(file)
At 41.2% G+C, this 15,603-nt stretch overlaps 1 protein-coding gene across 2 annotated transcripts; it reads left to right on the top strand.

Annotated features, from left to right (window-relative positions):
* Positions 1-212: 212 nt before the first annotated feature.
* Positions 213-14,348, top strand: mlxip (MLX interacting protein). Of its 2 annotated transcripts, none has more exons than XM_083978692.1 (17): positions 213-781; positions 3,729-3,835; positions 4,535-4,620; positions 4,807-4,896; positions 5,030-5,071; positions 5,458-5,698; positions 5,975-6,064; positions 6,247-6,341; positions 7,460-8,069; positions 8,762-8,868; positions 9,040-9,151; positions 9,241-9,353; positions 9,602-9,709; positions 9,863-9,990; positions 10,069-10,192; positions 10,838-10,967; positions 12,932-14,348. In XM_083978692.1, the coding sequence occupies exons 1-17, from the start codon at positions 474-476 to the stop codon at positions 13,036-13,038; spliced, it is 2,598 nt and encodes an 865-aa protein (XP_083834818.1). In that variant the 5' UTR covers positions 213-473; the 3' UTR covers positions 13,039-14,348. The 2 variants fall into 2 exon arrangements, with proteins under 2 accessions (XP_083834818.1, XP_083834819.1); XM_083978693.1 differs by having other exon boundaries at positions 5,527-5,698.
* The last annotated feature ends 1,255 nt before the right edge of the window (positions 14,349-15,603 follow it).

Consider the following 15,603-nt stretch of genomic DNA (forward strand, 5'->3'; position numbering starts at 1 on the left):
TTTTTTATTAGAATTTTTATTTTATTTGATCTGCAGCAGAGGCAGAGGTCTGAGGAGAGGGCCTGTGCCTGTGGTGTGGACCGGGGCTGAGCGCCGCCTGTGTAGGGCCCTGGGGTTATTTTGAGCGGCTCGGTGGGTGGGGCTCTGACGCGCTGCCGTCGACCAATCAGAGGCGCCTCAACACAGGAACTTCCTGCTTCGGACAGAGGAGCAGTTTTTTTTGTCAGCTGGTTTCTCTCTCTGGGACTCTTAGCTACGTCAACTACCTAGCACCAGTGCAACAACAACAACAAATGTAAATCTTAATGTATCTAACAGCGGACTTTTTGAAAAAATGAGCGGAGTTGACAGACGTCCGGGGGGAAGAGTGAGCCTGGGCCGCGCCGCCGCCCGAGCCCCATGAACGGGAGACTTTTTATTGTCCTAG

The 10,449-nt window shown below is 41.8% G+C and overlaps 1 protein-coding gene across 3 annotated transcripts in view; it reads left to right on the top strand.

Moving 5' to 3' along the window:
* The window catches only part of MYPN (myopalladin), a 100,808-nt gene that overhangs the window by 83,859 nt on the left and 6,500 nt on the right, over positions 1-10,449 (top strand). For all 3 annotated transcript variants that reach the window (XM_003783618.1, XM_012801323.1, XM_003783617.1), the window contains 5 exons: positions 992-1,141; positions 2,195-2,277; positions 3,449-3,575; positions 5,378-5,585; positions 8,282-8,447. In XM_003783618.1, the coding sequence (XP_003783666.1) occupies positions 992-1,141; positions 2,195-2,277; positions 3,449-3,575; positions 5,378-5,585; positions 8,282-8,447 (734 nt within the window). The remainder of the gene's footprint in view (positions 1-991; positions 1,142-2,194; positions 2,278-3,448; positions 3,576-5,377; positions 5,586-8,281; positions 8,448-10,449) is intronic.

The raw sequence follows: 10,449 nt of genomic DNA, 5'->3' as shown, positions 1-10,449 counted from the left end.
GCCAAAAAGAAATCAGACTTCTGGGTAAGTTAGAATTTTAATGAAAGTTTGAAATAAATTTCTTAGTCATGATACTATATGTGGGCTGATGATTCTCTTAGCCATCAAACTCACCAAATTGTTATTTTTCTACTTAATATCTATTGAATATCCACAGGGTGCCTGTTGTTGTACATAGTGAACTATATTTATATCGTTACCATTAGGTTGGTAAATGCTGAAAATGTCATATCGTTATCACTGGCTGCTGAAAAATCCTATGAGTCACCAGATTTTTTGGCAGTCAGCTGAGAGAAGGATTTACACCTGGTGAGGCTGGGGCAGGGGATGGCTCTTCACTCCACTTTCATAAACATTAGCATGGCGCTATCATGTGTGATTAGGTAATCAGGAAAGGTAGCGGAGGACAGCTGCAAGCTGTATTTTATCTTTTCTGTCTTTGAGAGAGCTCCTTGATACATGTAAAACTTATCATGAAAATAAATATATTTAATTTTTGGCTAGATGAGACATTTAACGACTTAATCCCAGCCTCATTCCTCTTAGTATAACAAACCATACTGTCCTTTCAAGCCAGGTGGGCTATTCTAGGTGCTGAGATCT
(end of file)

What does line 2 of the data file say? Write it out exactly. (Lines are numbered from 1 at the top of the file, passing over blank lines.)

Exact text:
Annotated features, from left to right (window-relative positions):